Pendle Hill looms over East Lancashire between the towns of Clitheroe and Nelson. With its distinctive humpback shape, visible for miles around from all directions, it is a local landmark, rising from an area of green beauty. The district is dotted with tiny hamlets and farms, divided by ancient drystone walls and full of folklore and stories – not least the famous tale of the Pendle Witches. Geographically, Pendle Hill is part of the Pennine Chain of hills that run north-south through the northern half of England. It is included in the Forest of Bowland Area of Outstanding Natural Beauty, though Pendle is a discrete hill, separated from the main upland area of Bowland by the Ribble Valley.
The summit of Pendle Hill is formed of tough gritstone and is 1,830 feet (558 metres) above sea level – far too small to be considered a mountain, but still a serious lump if you’re inclined to struggle to the top. I had been considering trying to heave my bloated old body up Pendle Hill for some time, while I still can, and finally tackled it on a bright, but cold, winter’s day with the encouragement and delightful company of Daughter of Britain. To my mind, there are few greater pleasures in life than a decent, companionable, walk – especially with the prospect of a couple of beers and some food afterwards as a reward. We had a grand day, including exploring some of the places associated with the aforementioned witches. Our quest entailed navigating steep gradients along narrow country lanes, much pitted by frost damage, many running with water (no wonder the area is so green) and with lovely views around each corner.
The Pendle Witches were, mainly, poor women who got caught up in the fashionable frenzy of 17th century witch hunting. They were brought to trial in Lancaster in 1612; ten were found guilty and hanged on the moors outside town. Their sad story will be told on ABAB someday – meanwhile, you will find the Pendle Witches website useful.
Pendle Hill is also famous as the place where George Fox (1624-1691), founder of the Religious Society of Friends, or Quakers, had a vision in 1652.
“As we travelled we came near a very great hill, called Pendle Hill, and I was moved of the Lord to go up… When I was come to the top, I saw the sea bordering upon Lancashire. From the top of this hill the Lord let me see in what places he had a great people to be gathered.”
George’s vision helped inspire the birth of the Quaker movement. He went on to preach to a crowd of one thousand at a remote spot some 50 miles to the north, now known as Fox’s Pulpit – another place associated with the birth of the Quaker movement.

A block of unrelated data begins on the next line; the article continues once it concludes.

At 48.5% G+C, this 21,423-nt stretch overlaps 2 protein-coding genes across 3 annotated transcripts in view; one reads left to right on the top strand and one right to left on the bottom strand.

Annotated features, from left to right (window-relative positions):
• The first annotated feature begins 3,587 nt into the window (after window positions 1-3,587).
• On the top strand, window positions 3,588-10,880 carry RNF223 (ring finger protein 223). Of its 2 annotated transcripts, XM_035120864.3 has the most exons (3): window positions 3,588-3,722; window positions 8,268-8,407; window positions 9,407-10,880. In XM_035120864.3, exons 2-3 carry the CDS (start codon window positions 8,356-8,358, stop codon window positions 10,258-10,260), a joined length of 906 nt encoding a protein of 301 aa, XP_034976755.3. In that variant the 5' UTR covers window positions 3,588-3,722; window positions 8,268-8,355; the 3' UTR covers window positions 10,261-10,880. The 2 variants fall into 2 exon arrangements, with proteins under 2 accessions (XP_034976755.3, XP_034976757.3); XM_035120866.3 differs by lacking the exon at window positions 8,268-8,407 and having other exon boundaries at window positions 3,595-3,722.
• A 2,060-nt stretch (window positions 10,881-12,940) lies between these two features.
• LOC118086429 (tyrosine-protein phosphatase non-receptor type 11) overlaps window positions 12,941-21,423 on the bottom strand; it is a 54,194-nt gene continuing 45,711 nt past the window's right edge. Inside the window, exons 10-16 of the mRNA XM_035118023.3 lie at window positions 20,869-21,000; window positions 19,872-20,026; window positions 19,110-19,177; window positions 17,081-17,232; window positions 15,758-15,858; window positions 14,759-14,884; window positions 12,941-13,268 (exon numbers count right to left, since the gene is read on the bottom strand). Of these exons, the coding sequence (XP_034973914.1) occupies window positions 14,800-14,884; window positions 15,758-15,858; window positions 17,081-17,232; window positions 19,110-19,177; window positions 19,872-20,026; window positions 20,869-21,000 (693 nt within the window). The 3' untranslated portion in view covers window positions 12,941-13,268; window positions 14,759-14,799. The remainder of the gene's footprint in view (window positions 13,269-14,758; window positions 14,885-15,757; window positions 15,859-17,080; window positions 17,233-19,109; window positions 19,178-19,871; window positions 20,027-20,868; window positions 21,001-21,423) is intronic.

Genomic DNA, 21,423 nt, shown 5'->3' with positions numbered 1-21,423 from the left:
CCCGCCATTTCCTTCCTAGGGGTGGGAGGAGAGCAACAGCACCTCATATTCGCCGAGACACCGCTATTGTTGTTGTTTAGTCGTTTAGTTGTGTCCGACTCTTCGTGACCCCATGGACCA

On his way down Pendle Hill, in the direction of Downham village, George
“… found a spring of water in the side of the hill, with which I refreshed myself, having eaten or drunk but little for several days before”.
Fox’s Well is still there, although we did not see it on this visit. If anyone is interested, George Fox was buried in Quaker Gardens, near the fascinating Bunhill Fields in London.
There is a variety of walks around and over Pendle Hill. We took a short, direct, steep, path up to the summit. It is not the prettiest walk in the world and you could hardly describe the landscape on Pendle Hill itself as interesting, but the views over the Lancashire countryside are sublime. And so green – did I mention that? The haul up the path to the top of the hill certainly tests your lung function – and leg muscles. Really, it’s all a bit much at my time of life. Even so, stone steps have been set into the path at most places and, apart from the incline, it is fairly easy going. It was a little slippery and snowy near the top on the day, but nothing team Britain couldn’t handle. The top, a curved plateau, is reached after a couple of false horizons, and the path then heads west and more gently upwards to the trig point, which has been usefully and attractively decorated with a protective circle of cobbles. This makes a change from the muddy boot-worn patches surrounding most significant summits and must have taken some effort to build. There was no one else there, apart from a nearby melting snowman and – with apologies to any serious climber reading this – to a lesser mortal it was one of those ‘top of the world’ moments.
I was much intrigued by a sign pointing to ‘Ogden Clough’, which I imagined to be some kind of throat sweet, but a clough turns out to be northern speak for a steep valley or ravine and this was directing folk to an alternative route. On the subject of names, Pendle Hill has an amusing etymology: pen is almost certainly Celtic from the tribes that lived here before and during Roman times, and means ‘hill’. This has been combined with Old English (Anglo-Saxon) hyll – which also means ‘hill’, corrupted over time to Pendle – ‘hill hill’. In modern times, the original meanings being long forgotten, the word hill was added: so the name now means ‘hill hill hill’.
For anyone wanting to follow our path, the keen ones among you will find it on OS Explorer map OL41, below. We set off by parking on Barley Lane (put post code BB9 6LG into your trusty sat nav) near the junction with a private road leading to ‘the Cauldron’, Pendle Hill Snack Bar. You cannot drive or park on the private road – an incongruous notice sternly warns that you are on CCTV and you may well be. Anyway, walk over a cattle grid along the private road, bear right and the stepped path to the top is hard to miss. If you’re reasonably fit, it will take you between 30 and 45 minutes from bottom to top. We came down the same way, with thankfully fewer lung gasping and rattling noises than on the ascent.